Description: The Constitution of the United States makes no specific allowance for any one of the co-equal branches to have access to information held by the others and contains no provision expressly establishing a procedure for, or a right of, public access to government information. Nonetheless, Congress has legislated various public access laws. These include two records access statutes — the Freedom of Information Act (5 U.S.C. 552) and the Privacy Act (5 U.S.C. 552a) — and two meetings access statutes — the Federal Advisory Committee Act (5 U.S.C. App.) and the Government in the Sunshine Act (5 U.S.C. 552b). Moreover, due to the American separation of powers model of government, interbranch conflicts over the accessibility of information are neither unexpected nor necessarily destructive. The federal courts, historically, have been reluctant to review and resolve “political questions” involving information disputes between Congress and the executive branch. Although there is considerable interbranch cooperation, such conflicts probably will continue to occur on occasion.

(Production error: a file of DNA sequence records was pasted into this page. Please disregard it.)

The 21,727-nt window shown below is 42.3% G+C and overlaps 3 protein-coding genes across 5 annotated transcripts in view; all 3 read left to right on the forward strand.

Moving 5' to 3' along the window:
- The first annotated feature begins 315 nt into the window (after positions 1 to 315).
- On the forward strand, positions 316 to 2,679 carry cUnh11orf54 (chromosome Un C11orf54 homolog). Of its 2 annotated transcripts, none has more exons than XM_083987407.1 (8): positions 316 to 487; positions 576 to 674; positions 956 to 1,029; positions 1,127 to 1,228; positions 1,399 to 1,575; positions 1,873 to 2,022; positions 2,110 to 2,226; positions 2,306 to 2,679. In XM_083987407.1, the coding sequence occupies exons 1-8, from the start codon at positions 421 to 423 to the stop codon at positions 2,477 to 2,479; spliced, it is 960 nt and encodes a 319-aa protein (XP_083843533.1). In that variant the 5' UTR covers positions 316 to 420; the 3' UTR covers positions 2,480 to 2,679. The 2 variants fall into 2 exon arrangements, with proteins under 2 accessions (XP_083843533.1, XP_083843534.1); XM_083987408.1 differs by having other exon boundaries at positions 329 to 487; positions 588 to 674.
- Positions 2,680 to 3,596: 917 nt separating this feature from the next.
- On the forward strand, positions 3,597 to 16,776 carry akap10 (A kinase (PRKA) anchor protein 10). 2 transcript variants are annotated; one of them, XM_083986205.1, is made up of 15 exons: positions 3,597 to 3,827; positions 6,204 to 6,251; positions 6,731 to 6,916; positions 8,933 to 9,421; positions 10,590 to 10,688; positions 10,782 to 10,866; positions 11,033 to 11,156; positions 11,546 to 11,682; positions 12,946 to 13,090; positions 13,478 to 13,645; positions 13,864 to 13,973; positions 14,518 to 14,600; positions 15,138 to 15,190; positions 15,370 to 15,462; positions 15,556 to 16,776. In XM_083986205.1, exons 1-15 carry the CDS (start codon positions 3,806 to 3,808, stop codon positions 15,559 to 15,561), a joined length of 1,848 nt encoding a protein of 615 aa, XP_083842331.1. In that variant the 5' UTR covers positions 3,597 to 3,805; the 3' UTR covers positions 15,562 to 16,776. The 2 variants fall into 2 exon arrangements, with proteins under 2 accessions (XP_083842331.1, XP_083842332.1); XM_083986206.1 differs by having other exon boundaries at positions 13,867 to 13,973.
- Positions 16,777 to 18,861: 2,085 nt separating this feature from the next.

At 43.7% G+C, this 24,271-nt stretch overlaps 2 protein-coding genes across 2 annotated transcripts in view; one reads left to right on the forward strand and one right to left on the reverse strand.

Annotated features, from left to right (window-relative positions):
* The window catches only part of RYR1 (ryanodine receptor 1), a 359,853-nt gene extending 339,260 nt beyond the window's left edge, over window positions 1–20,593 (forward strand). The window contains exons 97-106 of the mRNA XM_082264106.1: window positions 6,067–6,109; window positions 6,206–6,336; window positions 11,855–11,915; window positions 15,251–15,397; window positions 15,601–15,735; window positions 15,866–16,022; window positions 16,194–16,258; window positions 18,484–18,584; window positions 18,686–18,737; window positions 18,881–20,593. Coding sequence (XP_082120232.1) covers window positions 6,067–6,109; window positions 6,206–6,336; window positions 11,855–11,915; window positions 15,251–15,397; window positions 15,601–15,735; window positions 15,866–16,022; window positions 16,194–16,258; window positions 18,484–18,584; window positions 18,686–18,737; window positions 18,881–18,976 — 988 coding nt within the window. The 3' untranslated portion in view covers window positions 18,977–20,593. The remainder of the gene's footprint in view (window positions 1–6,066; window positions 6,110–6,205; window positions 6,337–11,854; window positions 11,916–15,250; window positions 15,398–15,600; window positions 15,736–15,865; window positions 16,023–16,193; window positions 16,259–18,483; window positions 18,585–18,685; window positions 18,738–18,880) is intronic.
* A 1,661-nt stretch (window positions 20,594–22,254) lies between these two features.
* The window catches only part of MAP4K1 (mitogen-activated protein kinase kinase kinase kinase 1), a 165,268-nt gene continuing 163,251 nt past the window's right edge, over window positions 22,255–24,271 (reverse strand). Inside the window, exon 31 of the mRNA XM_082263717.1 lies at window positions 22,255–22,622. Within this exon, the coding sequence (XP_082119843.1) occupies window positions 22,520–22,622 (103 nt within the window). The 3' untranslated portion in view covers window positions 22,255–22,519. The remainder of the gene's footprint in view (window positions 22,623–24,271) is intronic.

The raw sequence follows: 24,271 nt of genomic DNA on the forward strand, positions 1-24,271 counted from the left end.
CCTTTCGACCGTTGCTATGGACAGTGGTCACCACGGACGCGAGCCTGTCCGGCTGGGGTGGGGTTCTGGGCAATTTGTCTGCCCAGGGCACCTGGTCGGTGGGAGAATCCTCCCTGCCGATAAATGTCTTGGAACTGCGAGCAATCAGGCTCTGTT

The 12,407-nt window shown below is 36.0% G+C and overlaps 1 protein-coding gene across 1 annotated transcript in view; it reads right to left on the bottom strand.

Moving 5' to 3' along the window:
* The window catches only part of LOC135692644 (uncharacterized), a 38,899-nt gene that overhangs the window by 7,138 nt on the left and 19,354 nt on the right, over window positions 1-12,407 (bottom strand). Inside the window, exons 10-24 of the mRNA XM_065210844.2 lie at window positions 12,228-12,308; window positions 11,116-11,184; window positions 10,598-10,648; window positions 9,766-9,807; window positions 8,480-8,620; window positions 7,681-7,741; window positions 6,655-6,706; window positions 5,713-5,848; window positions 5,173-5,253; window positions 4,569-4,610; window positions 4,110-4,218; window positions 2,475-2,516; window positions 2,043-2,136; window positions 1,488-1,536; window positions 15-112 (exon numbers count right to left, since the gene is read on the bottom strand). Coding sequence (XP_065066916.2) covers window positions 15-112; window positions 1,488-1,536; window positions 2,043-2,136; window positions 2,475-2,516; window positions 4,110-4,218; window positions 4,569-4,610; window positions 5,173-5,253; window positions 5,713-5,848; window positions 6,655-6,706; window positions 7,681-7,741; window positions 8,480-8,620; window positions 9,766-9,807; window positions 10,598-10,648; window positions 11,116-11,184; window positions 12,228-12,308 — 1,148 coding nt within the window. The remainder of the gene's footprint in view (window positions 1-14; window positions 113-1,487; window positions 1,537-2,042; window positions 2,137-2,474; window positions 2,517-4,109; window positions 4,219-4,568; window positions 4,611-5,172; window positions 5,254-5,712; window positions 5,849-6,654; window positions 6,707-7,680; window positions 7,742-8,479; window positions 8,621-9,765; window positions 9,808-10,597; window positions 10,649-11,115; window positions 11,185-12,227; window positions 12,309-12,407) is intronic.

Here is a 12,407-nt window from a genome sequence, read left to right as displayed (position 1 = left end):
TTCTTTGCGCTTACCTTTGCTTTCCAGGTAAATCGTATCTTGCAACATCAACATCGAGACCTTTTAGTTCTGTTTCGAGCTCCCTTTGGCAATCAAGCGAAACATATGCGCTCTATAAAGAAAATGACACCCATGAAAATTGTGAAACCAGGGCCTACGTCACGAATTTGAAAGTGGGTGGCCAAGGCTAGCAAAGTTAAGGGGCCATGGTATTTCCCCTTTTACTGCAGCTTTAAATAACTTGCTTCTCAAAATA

Contributing Partner: UNT Libraries Government Documents Department
Access to Government Information in the United States

Access to Government Information in the United States

Date: January 23, 2003
Creator: Relyea, Harold C.
Description: The Constitution of the United States makes no specific allowance for any one of the co-equal branches to have access to information held by the others and contains no provision expressly establishing a procedure for, or a right of, public access to government information. Nonetheless, Congress has legislated various public access laws. These include two records access statutes—the Freedom of Information Act (5 U.S.C. 552) and the Privacy Act (5 U.S.C. 552a)—and two meetings access statutes—the Federal Advisory Committee Act (5 U.S.C. App.) and the Government in the Sunshine Act (5 U.S.C. 552b). Moreover, due to the American separation of powers model of government, interbranch conflicts over the accessibility of information are neither unexpected nor necessarily destructive. The federal courts, historically, have been reluctant to review and resolve “political questions” involving information disputes between Congress and the executive branch. Although there is considerable interbranch cooperation, such conflicts probably will continue to occur on occasion.
Contributing Partner: UNT Libraries Government Documents Department
Critical Infrastructure Security: CRS Experts

Critical Infrastructure Security: CRS Experts

Date: January 7, 2010
Creator: Moteff, John D.